What had happened? Probably a combination of factors. Front-tyre development was of course critical to the P34's performance, and while the car's pace at best levelled out because of the lack of it, the P34 was effectively overtaken by the ground-effects Lotus 78, the car that should have walked the 1977 championship had it been built more reliably. The new Wolf in the hands of a capable driver was another example of what a simple car could still do, while an inspired James Hunt was able to squeeze yet another competitive season out of the M23. And, of course, in terms of consistency and pace, no-one had been able to outsmart Ferrari and Niki Lauda. All of this would change in 1978 and it is tempting to think of what the six-wheeler concept would have done in the ground-effects era. For one, mechanical grip would have been a lesser issue in a wing car. And second, the narrow-track front tyres would have blocked the free flow of air underneath the chassis and through the sidepods. Conversely, a concept with two wheels at the front and four at the back, all of the same size, would have been a huge advantage, as the smaller rear tyres would have helped in the way of taking the big rear tyres out of the equasion, thus allowing for ground effects that would stretch beyond the rear wheels. In fact, this is exactly what another leading team thought of at the start of the eighties, but we are getting ahead of things now.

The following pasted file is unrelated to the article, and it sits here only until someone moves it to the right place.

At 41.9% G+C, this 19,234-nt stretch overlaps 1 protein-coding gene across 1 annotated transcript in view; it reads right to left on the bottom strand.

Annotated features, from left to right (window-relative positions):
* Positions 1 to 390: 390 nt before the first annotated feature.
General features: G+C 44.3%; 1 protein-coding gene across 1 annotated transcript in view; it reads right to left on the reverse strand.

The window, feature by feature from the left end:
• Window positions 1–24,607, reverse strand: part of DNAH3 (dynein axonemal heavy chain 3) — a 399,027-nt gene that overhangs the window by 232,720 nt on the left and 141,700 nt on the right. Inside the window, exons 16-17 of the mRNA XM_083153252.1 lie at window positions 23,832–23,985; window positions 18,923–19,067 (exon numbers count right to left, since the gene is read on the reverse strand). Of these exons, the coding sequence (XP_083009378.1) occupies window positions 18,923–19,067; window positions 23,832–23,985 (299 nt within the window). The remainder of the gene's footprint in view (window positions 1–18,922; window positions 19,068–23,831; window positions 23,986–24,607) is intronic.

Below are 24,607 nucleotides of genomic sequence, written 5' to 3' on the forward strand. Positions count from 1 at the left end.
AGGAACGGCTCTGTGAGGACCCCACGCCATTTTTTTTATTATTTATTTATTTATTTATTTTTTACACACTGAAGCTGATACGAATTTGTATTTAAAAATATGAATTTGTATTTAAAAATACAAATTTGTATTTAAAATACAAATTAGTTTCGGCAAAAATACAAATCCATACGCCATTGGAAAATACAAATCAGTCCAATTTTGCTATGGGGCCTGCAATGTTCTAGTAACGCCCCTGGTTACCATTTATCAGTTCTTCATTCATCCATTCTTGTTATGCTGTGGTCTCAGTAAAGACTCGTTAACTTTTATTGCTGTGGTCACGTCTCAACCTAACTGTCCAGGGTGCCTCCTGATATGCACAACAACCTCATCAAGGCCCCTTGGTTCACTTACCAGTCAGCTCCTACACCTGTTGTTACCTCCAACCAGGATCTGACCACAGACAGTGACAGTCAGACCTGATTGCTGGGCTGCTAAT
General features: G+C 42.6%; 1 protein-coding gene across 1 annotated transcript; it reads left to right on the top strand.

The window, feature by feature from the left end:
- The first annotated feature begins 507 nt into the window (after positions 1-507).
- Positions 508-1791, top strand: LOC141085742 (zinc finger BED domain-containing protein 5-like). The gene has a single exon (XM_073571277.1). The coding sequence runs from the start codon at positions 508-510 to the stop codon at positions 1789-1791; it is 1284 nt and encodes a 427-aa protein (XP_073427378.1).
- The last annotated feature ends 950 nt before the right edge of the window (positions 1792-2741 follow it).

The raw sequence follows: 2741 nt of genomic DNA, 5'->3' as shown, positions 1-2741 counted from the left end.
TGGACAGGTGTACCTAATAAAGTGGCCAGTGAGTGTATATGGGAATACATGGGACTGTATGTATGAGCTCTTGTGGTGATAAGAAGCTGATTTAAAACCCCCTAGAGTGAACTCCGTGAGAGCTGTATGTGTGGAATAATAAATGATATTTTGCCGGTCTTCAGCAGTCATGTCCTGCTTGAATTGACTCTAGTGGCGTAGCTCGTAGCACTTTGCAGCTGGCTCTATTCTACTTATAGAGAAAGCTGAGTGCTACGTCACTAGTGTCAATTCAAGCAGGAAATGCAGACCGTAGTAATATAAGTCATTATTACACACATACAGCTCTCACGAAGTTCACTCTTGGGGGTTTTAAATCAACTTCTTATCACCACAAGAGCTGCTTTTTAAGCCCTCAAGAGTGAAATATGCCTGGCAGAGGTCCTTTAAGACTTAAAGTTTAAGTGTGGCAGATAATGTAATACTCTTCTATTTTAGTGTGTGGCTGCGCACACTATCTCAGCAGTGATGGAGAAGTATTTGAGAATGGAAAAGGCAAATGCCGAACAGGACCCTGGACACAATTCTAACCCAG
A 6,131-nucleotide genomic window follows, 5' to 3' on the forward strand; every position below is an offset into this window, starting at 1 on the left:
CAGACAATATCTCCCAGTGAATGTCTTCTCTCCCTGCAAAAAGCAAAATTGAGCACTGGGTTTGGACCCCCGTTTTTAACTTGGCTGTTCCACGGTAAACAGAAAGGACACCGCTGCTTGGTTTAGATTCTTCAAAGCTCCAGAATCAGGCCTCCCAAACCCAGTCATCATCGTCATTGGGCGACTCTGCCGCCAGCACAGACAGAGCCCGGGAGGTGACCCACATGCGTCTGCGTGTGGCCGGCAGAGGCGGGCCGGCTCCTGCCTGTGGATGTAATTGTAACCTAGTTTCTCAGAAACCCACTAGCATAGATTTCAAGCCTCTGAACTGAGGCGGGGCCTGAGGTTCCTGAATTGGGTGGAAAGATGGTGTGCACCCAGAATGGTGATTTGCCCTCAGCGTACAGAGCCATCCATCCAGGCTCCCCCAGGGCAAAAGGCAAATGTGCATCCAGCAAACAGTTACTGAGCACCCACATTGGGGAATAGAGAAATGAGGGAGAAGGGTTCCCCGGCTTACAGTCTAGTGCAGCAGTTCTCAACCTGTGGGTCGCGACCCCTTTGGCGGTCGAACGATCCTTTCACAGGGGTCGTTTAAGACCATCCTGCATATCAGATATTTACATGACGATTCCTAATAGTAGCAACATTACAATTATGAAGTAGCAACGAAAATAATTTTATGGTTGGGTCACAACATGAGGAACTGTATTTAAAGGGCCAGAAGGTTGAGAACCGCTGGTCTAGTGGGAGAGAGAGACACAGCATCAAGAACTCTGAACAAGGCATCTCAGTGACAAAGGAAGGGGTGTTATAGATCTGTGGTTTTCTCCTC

After Tyrrell's 1977 disillusion and with Gardner's health deteriorating the designer parted with the team, being replaced by Maurice Philippe of Lotus 72 fame, who was hired by Gardner to adapt the P34 for a shock Renault turbo customer deal that eventually fell through. Philippe designed the 008, which won the 1978 Monaco GP at the hands of Patrick Depailler, but was also responsible for the disappointing 79 and FW07 clones (009 and 010) that led to Tyrrell becoming an also-ran, a downfall that the team never really recovered from, in spite of a few giant-killing performances by Michele Alboreto.
Ironically, with Avon manufacturing new front tyres for the P34, it was given a new lease of life through the efforts of Simon Bull. Precisely twenty years after it was forced into retirement the Antiques Roadshow clock and watch expert took delivery of a 1977-spec P34 raced by Ronnie Peterson.
Since 1996 Bull had been the enthusiastic entrant of an ex-Stewart Tyrrell 005, having become acquainted to Derek Gardner during his time as the owner of the March 712M that gave his loyal racer Martin Stretton the 1994 Historic European Formula Two title. Here, Gary Critcher relates how, having discussed the merits of 005 with Gardner, Bull stumbled on an advertisement for the very car one week later! He bought and rebuilt it for Stretton to win the inaugural FIA Thoroughbred Grand Prix Championship of 1996.
This led to Bull and Stretton targeting a P34 that had lived a dormant life in the hands of Jean-Pierre Jarier. JPJ had received this chassis, P34/6, as a gift after leaving the Tyrrell team. “Jumper” allowed it to be put on display in a French museum before selling it to a German collector. The duo made a deal with the German and managed to interest TGP's control tyre manufacturer Avon into specially producing the front tyres. After a complete rebuild the car was entered for the 1999 TGP season.